Noro Masamichi sensei was famed for his efficiency. It was through his efficiency that he brought public interest to Aikido in the 60’s and 70’s. Yet he taught me not to seek efficiency. He told us how relieved he was when he didn’t have to fight every day for Aikido’s efficiency. What is the meaning of this contradiction?
My opinion is that efficiency is a means to catch the public eye. It is a skin to Aikido. It is something easily understood. For the student, for the one who truly commits himself to the teaching of the master, there is what waits beyond first sight. As taught by masters of old, what truly is operational is unseen, unfelt, in the realm of seeds and vows.
Noro Masamichi sensei, after catching the public eye, had to quit the world of fame and skin. He had to invite his students to dig deep into the flesh and onto the bones, right to the marrow. This is a layer of teaching beyond efficiency, beyond public attention, into the shadow of our consciousness, be it body, mind or heart consciousness.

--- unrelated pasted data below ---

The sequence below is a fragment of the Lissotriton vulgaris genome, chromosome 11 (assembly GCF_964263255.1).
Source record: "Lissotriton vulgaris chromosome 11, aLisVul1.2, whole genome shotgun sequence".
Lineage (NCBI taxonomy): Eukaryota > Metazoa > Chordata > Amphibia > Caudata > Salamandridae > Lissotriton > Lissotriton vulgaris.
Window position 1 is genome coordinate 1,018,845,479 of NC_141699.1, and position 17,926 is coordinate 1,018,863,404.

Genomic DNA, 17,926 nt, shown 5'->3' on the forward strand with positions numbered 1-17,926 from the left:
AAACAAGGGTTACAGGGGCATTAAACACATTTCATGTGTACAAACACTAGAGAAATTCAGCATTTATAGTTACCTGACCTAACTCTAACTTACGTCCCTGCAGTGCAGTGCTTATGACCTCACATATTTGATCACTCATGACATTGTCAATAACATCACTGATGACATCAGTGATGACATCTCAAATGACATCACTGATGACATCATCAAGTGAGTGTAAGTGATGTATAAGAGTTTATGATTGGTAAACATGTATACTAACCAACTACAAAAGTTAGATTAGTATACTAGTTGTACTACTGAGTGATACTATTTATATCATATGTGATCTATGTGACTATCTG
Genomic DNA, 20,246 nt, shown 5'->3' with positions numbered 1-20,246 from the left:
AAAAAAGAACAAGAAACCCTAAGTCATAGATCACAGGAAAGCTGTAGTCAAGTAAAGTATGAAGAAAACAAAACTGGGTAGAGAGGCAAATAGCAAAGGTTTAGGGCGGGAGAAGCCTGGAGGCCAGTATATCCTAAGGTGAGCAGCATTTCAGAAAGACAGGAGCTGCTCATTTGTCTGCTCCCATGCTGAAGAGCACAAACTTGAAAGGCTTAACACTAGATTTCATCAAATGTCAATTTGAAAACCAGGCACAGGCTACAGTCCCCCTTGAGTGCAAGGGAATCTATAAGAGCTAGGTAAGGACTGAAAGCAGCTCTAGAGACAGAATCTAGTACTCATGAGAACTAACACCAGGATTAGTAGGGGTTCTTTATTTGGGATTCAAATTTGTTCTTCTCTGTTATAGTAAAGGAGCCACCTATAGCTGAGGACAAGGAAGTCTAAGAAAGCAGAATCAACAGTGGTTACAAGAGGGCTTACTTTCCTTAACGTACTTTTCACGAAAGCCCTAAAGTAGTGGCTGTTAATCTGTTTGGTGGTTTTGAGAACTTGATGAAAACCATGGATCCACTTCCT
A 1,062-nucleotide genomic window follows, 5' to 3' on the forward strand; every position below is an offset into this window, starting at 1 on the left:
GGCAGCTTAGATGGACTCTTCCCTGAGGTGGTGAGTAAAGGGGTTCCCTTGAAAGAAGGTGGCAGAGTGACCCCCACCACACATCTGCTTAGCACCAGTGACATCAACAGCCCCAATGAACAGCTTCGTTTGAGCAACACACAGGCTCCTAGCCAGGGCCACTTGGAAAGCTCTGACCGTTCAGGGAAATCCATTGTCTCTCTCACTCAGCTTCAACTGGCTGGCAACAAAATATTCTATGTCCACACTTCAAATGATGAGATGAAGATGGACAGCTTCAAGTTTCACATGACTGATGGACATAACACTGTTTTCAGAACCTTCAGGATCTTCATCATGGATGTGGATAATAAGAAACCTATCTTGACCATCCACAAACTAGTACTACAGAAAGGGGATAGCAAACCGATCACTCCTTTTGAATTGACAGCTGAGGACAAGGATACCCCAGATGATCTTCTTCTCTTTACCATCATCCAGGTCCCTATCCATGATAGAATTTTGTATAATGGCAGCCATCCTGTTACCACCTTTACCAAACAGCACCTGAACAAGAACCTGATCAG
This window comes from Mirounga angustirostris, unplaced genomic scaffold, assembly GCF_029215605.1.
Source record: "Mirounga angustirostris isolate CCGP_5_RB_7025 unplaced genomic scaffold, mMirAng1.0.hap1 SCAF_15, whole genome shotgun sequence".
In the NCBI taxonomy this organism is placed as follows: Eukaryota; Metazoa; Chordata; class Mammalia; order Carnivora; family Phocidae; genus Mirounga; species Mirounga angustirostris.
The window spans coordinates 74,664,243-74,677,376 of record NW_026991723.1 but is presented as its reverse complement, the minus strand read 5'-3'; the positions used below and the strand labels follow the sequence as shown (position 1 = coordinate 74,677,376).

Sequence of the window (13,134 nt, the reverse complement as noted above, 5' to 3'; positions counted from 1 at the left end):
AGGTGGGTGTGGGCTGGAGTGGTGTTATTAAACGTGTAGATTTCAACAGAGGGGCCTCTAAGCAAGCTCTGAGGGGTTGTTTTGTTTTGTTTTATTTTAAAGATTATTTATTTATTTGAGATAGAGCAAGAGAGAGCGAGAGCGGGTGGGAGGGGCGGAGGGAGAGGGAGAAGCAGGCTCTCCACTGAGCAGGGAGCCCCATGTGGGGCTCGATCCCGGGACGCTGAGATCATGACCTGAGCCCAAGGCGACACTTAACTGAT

Asking Noro Masamichi sensei to teach efficiency again and again was asking him to halt on the path of Aikido at a time when he invited his students to walk further and farther. Of course, when well directed, the student is efficient, relatively efficient. I do not know of anyone who is absolutely efficient. This is a dream for men who deny limits to their own power. This is entering a land of dreams, phantasm and self-deception.
Noro Masamichi sensei wished his students to be strong enough to accept their limited power and unleash unlimited efforts to improve their skills and understanding. This is how I understand his teaching:
Within limited abilities, aim at an unlimited study.
The lost teaching within Aikido, part 2